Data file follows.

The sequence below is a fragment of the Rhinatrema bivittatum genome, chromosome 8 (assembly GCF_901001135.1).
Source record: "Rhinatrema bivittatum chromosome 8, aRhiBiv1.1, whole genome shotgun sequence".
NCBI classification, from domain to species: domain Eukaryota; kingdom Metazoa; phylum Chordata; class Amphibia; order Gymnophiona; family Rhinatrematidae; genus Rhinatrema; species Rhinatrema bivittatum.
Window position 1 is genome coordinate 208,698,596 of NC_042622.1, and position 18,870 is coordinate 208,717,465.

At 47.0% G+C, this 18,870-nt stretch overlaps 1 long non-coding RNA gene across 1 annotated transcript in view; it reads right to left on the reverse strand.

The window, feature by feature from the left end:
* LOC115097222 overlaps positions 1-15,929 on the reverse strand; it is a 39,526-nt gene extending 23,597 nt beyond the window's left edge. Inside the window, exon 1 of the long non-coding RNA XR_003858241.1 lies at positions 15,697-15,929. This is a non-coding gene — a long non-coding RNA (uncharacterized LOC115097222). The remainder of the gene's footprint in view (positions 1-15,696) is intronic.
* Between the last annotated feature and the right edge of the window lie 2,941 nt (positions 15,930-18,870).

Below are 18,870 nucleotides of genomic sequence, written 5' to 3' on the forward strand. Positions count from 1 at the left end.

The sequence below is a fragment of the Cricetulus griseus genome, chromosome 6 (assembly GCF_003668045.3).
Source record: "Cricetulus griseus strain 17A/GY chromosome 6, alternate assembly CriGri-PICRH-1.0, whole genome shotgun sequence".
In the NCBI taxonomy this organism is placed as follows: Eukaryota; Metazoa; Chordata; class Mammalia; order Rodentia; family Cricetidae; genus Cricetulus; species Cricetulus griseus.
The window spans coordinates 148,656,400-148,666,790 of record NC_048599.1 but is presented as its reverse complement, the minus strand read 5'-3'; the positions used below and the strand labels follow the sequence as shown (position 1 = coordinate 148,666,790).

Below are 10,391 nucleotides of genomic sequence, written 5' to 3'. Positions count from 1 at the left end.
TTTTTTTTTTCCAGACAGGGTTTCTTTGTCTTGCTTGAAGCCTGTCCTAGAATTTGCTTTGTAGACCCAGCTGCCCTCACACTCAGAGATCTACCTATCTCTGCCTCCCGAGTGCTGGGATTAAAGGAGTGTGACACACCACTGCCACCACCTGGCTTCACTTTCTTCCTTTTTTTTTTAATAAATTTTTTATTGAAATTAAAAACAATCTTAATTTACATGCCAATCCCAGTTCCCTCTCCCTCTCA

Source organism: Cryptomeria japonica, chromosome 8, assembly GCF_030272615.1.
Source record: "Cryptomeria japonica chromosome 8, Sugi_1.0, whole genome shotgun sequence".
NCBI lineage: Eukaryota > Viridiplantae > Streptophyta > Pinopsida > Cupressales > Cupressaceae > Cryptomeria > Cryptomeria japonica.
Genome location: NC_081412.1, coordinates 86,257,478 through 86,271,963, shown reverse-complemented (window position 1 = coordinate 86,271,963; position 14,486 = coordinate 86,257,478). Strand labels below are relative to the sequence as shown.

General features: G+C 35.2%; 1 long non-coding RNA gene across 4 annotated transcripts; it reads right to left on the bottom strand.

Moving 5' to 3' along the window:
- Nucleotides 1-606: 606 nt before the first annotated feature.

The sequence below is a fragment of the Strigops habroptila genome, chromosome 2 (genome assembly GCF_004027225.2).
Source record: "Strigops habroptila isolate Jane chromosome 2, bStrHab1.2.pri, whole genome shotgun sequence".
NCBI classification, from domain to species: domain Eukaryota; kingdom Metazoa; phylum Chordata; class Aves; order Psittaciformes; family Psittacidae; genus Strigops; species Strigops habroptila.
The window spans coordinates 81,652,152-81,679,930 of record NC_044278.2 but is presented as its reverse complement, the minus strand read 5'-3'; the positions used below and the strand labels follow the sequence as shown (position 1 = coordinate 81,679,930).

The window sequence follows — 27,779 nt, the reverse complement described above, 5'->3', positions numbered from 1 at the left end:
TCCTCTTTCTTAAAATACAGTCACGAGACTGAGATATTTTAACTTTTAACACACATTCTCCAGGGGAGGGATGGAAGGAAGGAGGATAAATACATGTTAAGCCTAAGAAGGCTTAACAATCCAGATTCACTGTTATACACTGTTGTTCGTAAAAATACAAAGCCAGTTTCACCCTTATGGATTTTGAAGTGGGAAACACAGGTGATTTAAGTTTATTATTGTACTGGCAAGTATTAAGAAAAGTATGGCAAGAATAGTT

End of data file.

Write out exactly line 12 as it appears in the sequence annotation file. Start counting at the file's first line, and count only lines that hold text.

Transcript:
In the NCBI taxonomy this organism is placed as follows: Eukaryota; Metazoa; Chordata; class Mammalia; order Rodentia; family Cricetidae; genus Cricetulus; species Cricetulus griseus.